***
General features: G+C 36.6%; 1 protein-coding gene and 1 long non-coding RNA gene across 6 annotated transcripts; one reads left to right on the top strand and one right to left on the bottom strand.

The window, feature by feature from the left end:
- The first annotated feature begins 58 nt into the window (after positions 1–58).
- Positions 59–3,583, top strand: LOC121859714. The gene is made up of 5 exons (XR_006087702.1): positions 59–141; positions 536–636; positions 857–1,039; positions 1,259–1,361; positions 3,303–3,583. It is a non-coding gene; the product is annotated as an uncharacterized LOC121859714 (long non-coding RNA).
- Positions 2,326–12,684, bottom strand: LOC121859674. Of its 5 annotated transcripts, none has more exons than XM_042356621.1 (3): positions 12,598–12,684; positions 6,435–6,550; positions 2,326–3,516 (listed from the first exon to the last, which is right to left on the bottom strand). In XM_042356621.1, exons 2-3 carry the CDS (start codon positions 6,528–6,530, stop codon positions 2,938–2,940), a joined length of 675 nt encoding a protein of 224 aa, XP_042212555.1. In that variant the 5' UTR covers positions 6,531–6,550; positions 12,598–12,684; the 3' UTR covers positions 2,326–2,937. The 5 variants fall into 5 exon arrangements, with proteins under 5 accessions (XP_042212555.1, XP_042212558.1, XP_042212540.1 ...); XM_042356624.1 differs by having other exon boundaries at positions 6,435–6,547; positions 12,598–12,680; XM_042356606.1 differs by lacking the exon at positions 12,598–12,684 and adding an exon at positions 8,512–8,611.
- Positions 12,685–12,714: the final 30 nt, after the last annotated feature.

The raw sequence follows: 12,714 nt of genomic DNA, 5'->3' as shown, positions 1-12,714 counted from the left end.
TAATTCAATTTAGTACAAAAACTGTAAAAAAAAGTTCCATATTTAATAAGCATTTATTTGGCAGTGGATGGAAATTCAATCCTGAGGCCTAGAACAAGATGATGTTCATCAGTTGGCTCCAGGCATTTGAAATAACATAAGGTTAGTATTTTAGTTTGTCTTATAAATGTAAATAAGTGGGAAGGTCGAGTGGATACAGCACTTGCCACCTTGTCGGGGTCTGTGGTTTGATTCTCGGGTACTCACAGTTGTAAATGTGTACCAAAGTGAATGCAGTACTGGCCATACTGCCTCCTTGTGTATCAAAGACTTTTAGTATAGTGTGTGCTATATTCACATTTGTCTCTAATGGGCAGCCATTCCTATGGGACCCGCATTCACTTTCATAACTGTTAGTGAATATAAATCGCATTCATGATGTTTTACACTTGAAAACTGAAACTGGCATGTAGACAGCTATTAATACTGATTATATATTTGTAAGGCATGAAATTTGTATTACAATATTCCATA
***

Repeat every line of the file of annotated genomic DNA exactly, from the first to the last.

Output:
General features: G+C 36.6%; 1 protein-coding gene and 1 long non-coding RNA gene across 6 annotated transcripts; one reads left to right on the top strand and one right to left on the bottom strand.

The window, feature by feature from the left end:
- The first annotated feature begins 58 nt into the window (after positions 1–58).
- Positions 59–3,583, top strand: LOC121859714. The gene is made up of 5 exons (XR_006087702.1): positions 59–141; positions 536–636; positions 857–1,039; positions 1,259–1,361; positions 3,303–3,583. It is a non-coding gene; the product is annotated as an uncharacterized LOC121859714 (long non-coding RNA).
- Positions 2,326–12,684, bottom strand: LOC121859674. Of its 5 annotated transcripts, none has more exons than XM_042356621.1 (3): positions 12,598–12,684; positions 6,435–6,550; positions 2,326–3,516 (listed from the first exon to the last, which is right to left on the bottom strand). In XM_042356621.1, exons 2-3 carry the CDS (start codon positions 6,528–6,530, stop codon positions 2,938–2,940), a joined length of 675 nt encoding a protein of 224 aa, XP_042212555.1. In that variant the 5' UTR covers positions 6,531–6,550; positions 12,598–12,684; the 3' UTR covers positions 2,326–2,937. The 5 variants fall into 5 exon arrangements, with proteins under 5 accessions (XP_042212555.1, XP_042212558.1, XP_042212540.1 ...); XM_042356624.1 differs by having other exon boundaries at positions 6,435–6,547; positions 12,598–12,680; XM_042356606.1 differs by lacking the exon at positions 12,598–12,684 and adding an exon at positions 8,512–8,611.
- Positions 12,685–12,714: the final 30 nt, after the last annotated feature.

The raw sequence follows: 12,714 nt of genomic DNA, 5'->3' as shown, positions 1-12,714 counted from the left end.
TAATTCAATTTAGTACAAAAACTGTAAAAAAAAGTTCCATATTTAATAAGCATTTATTTGGCAGTGGATGGAAATTCAATCCTGAGGCCTAGAACAAGATGATGTTCATCAGTTGGCTCCAGGCATTTGAAATAACATAAGGTTAGTATTTTAGTTTGTCTTATAAATGTAAATAAGTGGGAAGGTCGAGTGGATACAGCACTTGCCACCTTGTCGGGGTCTGTGGTTTGATTCTCGGGTACTCACAGTTGTAAATGTGTACCAAAGTGAATGCAGTACTGGCCATACTGCCTCCTTGTGTATCAAAGACTTTTAGTATAGTGTGTGCTATATTCACATTTGTCTCTAATGGGCAGCCATTCCTATGGGACCCGCATTCACTTTCATAACTGTTAGTGAATATAAATCGCATTCATGATGTTTTACACTTGAAAACTGAAACTGGCATGTAGACAGCTATTAATACTGATTATATATTTGTAAGGCATGAAATTTGTATTACAATATTCCATA